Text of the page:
- Views & Opinions
Thanks to investments in renewables, Dane County snowplows someday will be powered by garbage.
The county is preparing a set of initiatives addressing climate change. Dane County Executive Joe Parisi wants to take action because he’s tired of waiting.
“State government doesn’t want to do this,” says Parisi. “I think state government is completely wrong.”
The year 2014 was the hottest on record — until 2015.
Moreover, through August, Wisconsin experienced an 11-month streak of record-high monthly temperatures.
“The situation we have is that climate change is occurring and beginning to impact us,” Parisi says. “It will continue to impact us even more in the future. Climate change modeling shows that we’re going to have warmer and wetter winters and springs. We’ve been seeing 100-year floods every six or eight years. So it’s here.”
At the same time, “state government is taking a head-in-the-sand approach to climate change, where it’s to the extreme that state employees are not even allowed to use the term ‘climate change,’” Parisi says, referring to news reports citing an anonymous DNR scientist.
He adds, “And the state has gone so far as to sue … to try to get out of enacting the EPA’s new clean energy plan, which encourages states to wean themselves from fossil fuels.”
Investment in solar energy will be tripled in Dane County — $2 million in 2017 — and excess power will be sold to the grid. The new solar arrays will be placed at the Dane County Job Center and the Dane County Alliant Energy Center.
It is estimated they will decrease carbon dioxide emissions by 777 tons per year.
Combined, the systems will cut direct energy costs by more than $2.1 million over the next 20 years.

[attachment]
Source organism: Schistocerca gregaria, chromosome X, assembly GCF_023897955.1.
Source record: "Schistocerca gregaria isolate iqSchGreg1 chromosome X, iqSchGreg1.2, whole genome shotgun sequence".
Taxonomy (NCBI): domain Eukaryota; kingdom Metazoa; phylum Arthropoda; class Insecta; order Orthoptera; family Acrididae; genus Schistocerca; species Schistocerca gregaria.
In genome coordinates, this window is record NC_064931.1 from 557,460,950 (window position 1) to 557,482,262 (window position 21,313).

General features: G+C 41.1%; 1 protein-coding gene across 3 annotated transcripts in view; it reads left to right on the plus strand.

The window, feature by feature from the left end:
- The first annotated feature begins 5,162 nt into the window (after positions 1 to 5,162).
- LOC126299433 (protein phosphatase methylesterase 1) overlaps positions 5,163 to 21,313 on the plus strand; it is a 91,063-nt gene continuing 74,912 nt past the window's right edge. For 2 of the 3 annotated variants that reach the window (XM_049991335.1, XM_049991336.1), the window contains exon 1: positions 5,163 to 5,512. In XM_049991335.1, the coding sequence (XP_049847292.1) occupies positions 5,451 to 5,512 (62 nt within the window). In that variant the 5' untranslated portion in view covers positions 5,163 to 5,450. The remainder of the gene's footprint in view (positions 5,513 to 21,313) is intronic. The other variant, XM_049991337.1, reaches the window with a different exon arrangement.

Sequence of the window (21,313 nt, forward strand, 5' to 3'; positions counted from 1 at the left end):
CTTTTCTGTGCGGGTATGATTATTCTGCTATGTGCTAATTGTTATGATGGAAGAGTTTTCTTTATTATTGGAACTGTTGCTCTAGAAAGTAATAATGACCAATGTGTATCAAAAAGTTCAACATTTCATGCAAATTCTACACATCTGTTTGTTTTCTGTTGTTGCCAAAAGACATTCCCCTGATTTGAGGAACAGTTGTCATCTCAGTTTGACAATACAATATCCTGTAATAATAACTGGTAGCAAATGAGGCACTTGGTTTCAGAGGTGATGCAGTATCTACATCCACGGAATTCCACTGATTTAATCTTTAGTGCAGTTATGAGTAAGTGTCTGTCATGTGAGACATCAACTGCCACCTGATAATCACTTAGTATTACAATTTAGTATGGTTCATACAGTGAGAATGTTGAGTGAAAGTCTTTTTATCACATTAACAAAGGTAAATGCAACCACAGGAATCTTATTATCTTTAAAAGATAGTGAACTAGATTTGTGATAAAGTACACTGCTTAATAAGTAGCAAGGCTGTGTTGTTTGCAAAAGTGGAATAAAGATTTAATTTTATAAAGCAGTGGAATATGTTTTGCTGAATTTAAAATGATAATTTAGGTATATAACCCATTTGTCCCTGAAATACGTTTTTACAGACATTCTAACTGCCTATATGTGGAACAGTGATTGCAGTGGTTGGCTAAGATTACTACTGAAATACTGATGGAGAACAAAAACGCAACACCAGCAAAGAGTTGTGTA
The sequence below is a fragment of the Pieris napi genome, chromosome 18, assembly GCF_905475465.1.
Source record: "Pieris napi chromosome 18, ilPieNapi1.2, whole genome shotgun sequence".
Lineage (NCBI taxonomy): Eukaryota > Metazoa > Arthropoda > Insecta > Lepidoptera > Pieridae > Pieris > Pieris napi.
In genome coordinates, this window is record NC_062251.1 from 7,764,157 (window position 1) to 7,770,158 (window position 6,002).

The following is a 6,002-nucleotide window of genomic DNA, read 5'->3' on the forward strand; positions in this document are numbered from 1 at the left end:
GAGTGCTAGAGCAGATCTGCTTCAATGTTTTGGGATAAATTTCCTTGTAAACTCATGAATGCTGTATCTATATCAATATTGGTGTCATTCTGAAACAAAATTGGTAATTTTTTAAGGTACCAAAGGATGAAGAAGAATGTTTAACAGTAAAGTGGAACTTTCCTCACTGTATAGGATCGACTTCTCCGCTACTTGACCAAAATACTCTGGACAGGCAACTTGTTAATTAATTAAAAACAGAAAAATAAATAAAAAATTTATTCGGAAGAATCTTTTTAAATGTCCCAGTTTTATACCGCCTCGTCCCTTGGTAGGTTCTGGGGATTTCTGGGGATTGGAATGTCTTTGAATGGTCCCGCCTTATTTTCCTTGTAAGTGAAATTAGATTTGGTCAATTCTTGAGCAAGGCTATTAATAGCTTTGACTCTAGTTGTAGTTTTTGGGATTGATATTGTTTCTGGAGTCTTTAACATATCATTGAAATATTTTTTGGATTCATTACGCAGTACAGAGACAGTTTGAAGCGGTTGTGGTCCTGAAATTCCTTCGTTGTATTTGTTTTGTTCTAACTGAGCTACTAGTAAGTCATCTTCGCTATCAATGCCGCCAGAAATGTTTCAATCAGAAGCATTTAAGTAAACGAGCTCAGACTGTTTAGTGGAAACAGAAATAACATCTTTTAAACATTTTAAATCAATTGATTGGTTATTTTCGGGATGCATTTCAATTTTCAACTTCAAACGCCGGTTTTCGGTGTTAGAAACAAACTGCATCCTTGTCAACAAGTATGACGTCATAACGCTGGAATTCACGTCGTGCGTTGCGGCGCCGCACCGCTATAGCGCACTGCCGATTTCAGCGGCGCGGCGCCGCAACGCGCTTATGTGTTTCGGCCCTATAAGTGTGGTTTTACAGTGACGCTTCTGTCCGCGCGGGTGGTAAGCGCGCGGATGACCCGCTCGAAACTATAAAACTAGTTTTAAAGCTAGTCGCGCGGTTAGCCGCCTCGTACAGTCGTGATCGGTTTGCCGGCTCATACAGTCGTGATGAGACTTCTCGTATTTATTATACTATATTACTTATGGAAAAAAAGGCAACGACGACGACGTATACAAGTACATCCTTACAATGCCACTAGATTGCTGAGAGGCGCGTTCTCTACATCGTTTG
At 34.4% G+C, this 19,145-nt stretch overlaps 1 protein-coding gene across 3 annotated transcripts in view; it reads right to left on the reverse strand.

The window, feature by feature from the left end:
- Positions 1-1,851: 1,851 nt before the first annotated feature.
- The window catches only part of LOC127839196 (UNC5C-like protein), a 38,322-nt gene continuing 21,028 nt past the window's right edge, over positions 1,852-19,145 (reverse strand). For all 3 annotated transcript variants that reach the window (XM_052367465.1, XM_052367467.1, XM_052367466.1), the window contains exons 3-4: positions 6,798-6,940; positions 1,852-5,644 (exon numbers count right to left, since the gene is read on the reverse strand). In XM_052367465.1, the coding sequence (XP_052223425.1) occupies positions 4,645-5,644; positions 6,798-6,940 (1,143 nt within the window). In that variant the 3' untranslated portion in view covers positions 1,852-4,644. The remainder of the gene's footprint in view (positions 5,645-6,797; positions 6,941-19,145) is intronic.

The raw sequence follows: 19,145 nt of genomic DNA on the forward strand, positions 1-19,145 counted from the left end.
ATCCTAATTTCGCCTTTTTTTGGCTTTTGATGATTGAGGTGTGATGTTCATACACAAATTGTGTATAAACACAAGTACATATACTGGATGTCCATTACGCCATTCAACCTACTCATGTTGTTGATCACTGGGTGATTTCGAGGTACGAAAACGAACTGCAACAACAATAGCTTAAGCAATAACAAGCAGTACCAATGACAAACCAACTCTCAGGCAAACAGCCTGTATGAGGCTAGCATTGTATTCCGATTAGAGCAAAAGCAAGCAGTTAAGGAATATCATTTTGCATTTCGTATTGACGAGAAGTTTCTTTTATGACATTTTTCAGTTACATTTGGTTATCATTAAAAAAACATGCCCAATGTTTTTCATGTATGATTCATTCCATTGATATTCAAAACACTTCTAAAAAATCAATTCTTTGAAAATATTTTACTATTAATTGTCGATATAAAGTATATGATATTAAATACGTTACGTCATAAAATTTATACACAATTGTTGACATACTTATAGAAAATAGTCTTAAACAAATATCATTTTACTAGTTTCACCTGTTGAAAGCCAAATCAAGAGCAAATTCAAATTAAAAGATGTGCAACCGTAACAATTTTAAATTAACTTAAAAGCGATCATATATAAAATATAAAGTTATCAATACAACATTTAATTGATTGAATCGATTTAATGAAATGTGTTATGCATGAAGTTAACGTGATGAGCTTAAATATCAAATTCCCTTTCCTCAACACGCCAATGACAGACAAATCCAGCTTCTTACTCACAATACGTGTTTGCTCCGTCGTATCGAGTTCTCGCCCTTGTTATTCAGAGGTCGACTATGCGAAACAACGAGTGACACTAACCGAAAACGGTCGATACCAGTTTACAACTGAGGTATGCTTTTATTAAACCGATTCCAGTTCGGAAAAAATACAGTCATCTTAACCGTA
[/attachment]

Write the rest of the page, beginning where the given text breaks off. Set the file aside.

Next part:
The county already has a solar array at a maintenance facility at the Dane County Regional Airport. It was the largest publicly owned solar array in Wisconsin until the county’s new East District Campus opened this year. The campus’ “Green Highway Garage” has more than 800 solar panels.
“The county has invested millions in the last few years in energy efficiency and renewables,” says Parisi.
Besides solar, “we have a plan in place to convert all of our county vehicles to run on compressed natural gas made out of the methane gas from rotting garbage at our landfills. We’ve committed to make that transition by 2023.”
Eventually 75 county vehicles will run on the gas, including snowplows.
“This is the cleanest burning transportation fuel available, even more than an electrical vehicle, because of the prevalence of coal-fired power plants in generating electricity,” says Parisi.
In addition to its focus on renewables, the county will create a new Office of Energy and Climate Change.
“I believe we may be first in the state to do something like this,” says Parisi.
The new Energy and Climate Change office will examine issues within the purview of county government and also analyze operations. A director will be hired early next year to work with a new Community Council on Climate Change.
The council will include environmentalists, business people and representatives from utilities and nonprofits who will be tasked with mapping a greenhouse gas reduction strategy.
The La Follette School of Public Affairs at the University of Wisconsin-Madison will assist in the effort.
In a prepared statement, Mark Redsten, president of Clean Wisconsin, said, “Dane County is poised to be Wisconsin’s leader in addressing climate change, the greatest environmental threat of this century.”
Besides safeguarding the environment, Parisi says the initiative makes economic sense.
“Wisconsin has no coal. Wisconsin has no oil,” he says. “The hundreds of millions of dollars we spend on fossil fuels go right out of our state and out of our country, and do us no good economically.”